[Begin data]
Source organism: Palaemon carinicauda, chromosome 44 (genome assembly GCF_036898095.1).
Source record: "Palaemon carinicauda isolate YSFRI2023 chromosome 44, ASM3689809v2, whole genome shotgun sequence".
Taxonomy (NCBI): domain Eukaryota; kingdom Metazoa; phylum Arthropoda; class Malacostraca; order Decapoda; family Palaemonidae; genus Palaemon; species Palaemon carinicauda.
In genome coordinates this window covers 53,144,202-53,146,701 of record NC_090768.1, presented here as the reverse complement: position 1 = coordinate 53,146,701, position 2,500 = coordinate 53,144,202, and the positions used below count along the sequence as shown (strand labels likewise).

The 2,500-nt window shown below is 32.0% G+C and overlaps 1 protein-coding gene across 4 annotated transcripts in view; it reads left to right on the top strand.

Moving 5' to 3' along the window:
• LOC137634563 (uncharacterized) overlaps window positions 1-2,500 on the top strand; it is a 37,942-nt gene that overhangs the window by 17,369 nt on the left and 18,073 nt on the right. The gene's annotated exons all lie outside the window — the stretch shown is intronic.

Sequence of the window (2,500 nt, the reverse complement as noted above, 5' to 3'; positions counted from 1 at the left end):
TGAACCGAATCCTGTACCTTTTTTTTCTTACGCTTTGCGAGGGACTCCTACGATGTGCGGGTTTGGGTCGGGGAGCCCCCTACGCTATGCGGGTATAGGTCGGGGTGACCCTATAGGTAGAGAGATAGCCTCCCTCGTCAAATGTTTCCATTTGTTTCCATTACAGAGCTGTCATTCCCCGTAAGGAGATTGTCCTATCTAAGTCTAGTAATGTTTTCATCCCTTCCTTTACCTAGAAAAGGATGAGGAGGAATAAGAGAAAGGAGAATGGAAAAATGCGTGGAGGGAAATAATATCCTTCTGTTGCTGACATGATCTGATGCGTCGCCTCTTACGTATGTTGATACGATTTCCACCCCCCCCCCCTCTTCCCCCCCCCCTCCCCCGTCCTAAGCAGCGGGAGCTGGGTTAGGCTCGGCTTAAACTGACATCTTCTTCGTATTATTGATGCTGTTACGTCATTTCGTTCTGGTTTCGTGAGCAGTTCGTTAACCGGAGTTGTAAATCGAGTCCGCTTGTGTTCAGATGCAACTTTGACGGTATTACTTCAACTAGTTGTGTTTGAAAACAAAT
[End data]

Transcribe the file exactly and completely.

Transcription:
Source organism: Palaemon carinicauda, chromosome 44 (genome assembly GCF_036898095.1).
Source record: "Palaemon carinicauda isolate YSFRI2023 chromosome 44, ASM3689809v2, whole genome shotgun sequence".
Taxonomy (NCBI): domain Eukaryota; kingdom Metazoa; phylum Arthropoda; class Malacostraca; order Decapoda; family Palaemonidae; genus Palaemon; species Palaemon carinicauda.
In genome coordinates this window covers 53,144,202-53,146,701 of record NC_090768.1, presented here as the reverse complement: position 1 = coordinate 53,146,701, position 2,500 = coordinate 53,144,202, and the positions used below count along the sequence as shown (strand labels likewise).

The 2,500-nt window shown below is 32.0% G+C and overlaps 1 protein-coding gene across 4 annotated transcripts in view; it reads left to right on the top strand.

Moving 5' to 3' along the window:
• LOC137634563 (uncharacterized) overlaps window positions 1-2,500 on the top strand; it is a 37,942-nt gene that overhangs the window by 17,369 nt on the left and 18,073 nt on the right. The gene's annotated exons all lie outside the window — the stretch shown is intronic.

Sequence of the window (2,500 nt, the reverse complement as noted above, 5' to 3'; positions counted from 1 at the left end):
TGAACCGAATCCTGTACCTTTTTTTTCTTACGCTTTGCGAGGGACTCCTACGATGTGCGGGTTTGGGTCGGGGAGCCCCCTACGCTATGCGGGTATAGGTCGGGGTGACCCTATAGGTAGAGAGATAGCCTCCCTCGTCAAATGTTTCCATTTGTTTCCATTACAGAGCTGTCATTCCCCGTAAGGAGATTGTCCTATCTAAGTCTAGTAATGTTTTCATCCCTTCCTTTACCTAGAAAAGGATGAGGAGGAATAAGAGAAAGGAGAATGGAAAAATGCGTGGAGGGAAATAATATCCTTCTGTTGCTGACATGATCTGATGCGTCGCCTCTTACGTATGTTGATACGATTTCCACCCCCCCCCCCTCTTCCCCCCCCCCTCCCCCGTCCTAAGCAGCGGGAGCTGGGTTAGGCTCGGCTTAAACTGACATCTTCTTCGTATTATTGATGCTGTTACGTCATTTCGTTCTGGTTTCGTGAGCAGTTCGTTAACCGGAGTTGTAAATCGAGTCCGCTTGTGTTCAGATGCAACTTTGACGGTATTACTTCAACTAGTTGTGTTTGAAAACAAAT